July 27, 2014
A war that claimed the lives of more than 50,000 Americans as well as millions of Koreans and Chinese came to an end 61 years ago today.
The conflict left North and South Korea divided at the 38th Parallel, where the two nations remain in a de facto state of war to this day as thousands of troops – including more than 30,000 Americans – line both sides of the demilitarized zone.
The Korean War is often called “The Forgotten War,” but that should never be the case. Though the war ended in stalemate, when the armistice was signed on July 27, 1953, it marked the conclusion of another period of noble and heroic service for the U.S. military.
Among the returning veterans were Airmen from the newly formed Wisconsin Air National Guard, born only three years before the outbreak of the Korean War in June 1947.
The story of the Wisconsin Air National Guard’s call-up during the Korean War begins with the formation of the 126th Fighter Squadron, the 126th Utility Flight, Weather Station, the 128th Aircraft Control and Warning Squadron, and Detachment A, 228th Service Group, all of which were based out of Milwaukee.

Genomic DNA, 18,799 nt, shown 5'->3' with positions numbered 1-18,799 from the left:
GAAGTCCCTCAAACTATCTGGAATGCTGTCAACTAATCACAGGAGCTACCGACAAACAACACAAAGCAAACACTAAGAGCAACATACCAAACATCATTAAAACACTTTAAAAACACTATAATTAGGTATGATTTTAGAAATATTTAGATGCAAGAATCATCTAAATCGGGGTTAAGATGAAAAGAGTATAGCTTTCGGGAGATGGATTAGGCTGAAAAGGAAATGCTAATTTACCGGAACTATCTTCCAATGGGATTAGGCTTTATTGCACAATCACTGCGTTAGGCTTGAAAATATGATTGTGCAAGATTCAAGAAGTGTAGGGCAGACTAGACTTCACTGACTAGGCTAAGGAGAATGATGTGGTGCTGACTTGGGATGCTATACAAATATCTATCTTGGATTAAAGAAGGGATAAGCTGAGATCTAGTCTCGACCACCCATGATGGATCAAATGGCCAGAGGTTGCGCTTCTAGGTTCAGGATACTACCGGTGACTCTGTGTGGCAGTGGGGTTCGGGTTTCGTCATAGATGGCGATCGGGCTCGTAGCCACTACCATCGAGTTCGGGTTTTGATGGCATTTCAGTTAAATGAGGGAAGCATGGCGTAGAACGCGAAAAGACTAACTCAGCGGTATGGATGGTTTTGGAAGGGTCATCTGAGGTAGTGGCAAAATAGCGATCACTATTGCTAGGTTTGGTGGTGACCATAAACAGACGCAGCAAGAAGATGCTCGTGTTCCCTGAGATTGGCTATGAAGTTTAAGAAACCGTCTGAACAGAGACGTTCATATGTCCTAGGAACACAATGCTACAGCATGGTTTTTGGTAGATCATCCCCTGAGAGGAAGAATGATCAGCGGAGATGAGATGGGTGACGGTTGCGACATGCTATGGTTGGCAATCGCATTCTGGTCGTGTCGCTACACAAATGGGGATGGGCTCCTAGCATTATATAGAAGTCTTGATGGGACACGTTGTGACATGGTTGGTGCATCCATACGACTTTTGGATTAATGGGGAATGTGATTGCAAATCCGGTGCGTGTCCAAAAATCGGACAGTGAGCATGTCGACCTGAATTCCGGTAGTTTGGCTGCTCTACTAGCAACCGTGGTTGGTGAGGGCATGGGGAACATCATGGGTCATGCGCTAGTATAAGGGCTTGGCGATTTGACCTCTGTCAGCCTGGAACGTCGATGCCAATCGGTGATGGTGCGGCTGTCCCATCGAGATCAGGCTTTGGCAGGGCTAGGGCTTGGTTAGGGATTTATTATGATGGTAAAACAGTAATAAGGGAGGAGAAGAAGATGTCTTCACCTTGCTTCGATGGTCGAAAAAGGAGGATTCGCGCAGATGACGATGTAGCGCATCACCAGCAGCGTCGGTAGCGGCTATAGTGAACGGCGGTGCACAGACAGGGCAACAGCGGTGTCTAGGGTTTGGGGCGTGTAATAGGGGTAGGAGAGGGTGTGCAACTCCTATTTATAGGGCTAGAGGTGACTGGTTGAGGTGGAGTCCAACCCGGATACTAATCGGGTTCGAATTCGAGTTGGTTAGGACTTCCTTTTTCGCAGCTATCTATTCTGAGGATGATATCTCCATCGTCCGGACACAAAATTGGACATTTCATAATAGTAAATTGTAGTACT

At the time, the fighter group was made up of P-51 Mustangs – the same aircraft that proved so vital to the American war effort in World War II. Eventually, the Wisconsin Air National Guard had 22 of the aircraft and another unit – the 176th Fighter Squadron in Madison. Soon the fighter groups would be reorganized into the 128th Fighter Wing and switch to the F-80 “Shooting Star.”
After North Korea invaded South Korea in June 1950, the newly minted Wisconsin Air National Guard was thrust into a 21-month tour in support of the operation, as the 128th Fighter Wing and the 128th Aircraft Control and Warning Squadron were federalized. About 14 months into the 128th’s call-up, it converted to the F-89A “Scorpion.”
Pilots from the 128th Fighter Group were sent to Korea, while others served stateside at places like Truax Field in Madison. The 128th Fighter Wing and the 128th Aircraft Control and Warning Squadron remained on active duty in federal status until December 1952 and June 1953, respectively.
One of the pilots sent to Korea was 1st Lt. Jerome Volk, who was sent on a strafing mission against communist Chinese forces in North Korea on the afternoon of Nov. 7, 1951. About two hours after departing the U.S. Air Force Base at Suwon, South Korea, Volk reported that his fuel tanks were not working properly and that he would return for repairs. Shortly thereafter, the napalm bomb on his right wing was damaged, spraying napalm everywhere. Eventually, the entire tail section of his F-80 Shooting Star came off, sending it toward the earth at 200 mph.
Volk became the first Wisconsin Air National Guard pilot killed in combat.
Today, the legacy of those early Wisconsin Air Guardsmen lives on in the Milwaukee-based 128th Air Refueling Wing, the Madison-based 115th Fighter Wing, and the 128th Air Control Squadron at Volk Field in Camp Douglas, where the base bears the name of the first Wisconsin Airmen killed in combat.